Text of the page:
This article written and contributed by Danny Vega, MS of the Fat Fueled Family.
420. It’s become a popular unofficial holiday internationally. It conjures images of marijuana pop culture, Bob Marley, Cheech and Chong, and countless other people who have been publicly vocal about their marijuana use. While I respect the freedom of anyone to use cannabis recreationally, I want to bring attention to a campaign that will hopefully redefine what 420 means to us.
420 is a day to highlight all of the ways we pursue wellness and integrate medical cannabis into our wellness regimen.
As you may have already heard on our podcast, or read online, medical cannabis has been used to treat a host of conditions—many of which were not being resolved with the standard of care, or the side effects were intolerable. Thanks to the efforts of thousands of people throughout the last several decades, hundreds of thousands of patients have finally been able to get relief where there was no relief before. 420 is a day when we can celebrate how far we have come, but it is also a day to bring attention to the many benefits of medical cannabis. In addition, 420 is a day to highlight all of the ways we pursue wellness and integrate medical cannabis into our wellness regimen. For this reason, I wanted to share a few ways you can enhance your health and well-being in conjunction with medical cannabis.
The Autonomic Nervous System: Parasympathetic vs. Sympathetic
These are fancy terms, but the idea behind them is not. Simply put, we have an autonomic nervous system that responds accordingly depending on the stimuli we give it. Your parasympathetic nervous system is described as your “rest and digest” system. When you are calm and stress is low, your autonomic nervous system has what is called “parasympathetic tone”. This just means that your body is not under any immediate threat and can focus on things like digesting food properly, sleep, etc. When you are in this state, HRV is generally higher. HRV is short for heart rate variability, and when HRV is high, it means that you are in a relaxed and recovered state.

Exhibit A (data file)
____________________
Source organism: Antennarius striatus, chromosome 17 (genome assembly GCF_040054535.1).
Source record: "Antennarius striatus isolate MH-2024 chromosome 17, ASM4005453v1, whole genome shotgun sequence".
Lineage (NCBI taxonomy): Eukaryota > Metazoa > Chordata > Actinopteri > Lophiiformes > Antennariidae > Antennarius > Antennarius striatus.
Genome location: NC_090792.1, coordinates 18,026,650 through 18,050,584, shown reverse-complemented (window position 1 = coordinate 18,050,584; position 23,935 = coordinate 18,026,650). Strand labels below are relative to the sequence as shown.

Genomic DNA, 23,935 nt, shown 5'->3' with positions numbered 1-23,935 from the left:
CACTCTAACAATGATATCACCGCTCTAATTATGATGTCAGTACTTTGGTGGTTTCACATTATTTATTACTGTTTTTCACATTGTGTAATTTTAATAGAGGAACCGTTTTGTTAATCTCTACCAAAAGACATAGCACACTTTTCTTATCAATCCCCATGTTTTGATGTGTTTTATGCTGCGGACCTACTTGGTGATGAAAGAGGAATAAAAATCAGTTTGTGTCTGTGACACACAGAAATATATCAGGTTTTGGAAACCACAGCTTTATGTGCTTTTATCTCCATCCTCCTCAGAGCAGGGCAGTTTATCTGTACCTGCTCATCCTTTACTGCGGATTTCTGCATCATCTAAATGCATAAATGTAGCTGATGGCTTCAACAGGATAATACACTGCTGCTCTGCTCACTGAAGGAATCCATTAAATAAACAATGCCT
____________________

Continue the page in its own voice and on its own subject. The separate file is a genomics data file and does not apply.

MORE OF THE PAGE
Conversely, if you are stuck in a sympathetic state, your heart rate is faster and your HRV is lower. This is what many refer to as “fight or flight”. Historically, this system was activated when you encountered a predator, or anyone who you perceived could bring you harm. The body responds immediately by releasing catecholamines (adrenaline) into your bloodstream as well as liberating some sugar to fuel short intense bursts like a sprint, a hunt, or a fight. The problem is that nowadays we are overly sympathetic. Our lifestyles are hectic, we lack sleep, we don’t eat correctly and we even add fuel to the fire by overconsuming things like caffeine and stimulants. Below are a few ways to counteract our modern, overly sympathetic lifestyles.
If you have never meditated, you may feel intimidated by the thought of having to sit still for 10-20 minutes and focus on breathing. If this is the case, I implore you to at least give it a try. You can start with heavy guidance (I still do guided meditations most of the time, and I have been practicing meditation consistently for a few years). In several areas of my life, nothing has helped me more than my daily meditation practice. Meditating every morning for 10-20 minutes upon waking has significantly improved my focus, my breathing, my sense of well-being, my reactivity to life’s ups and downs, and most importantly—my relationships.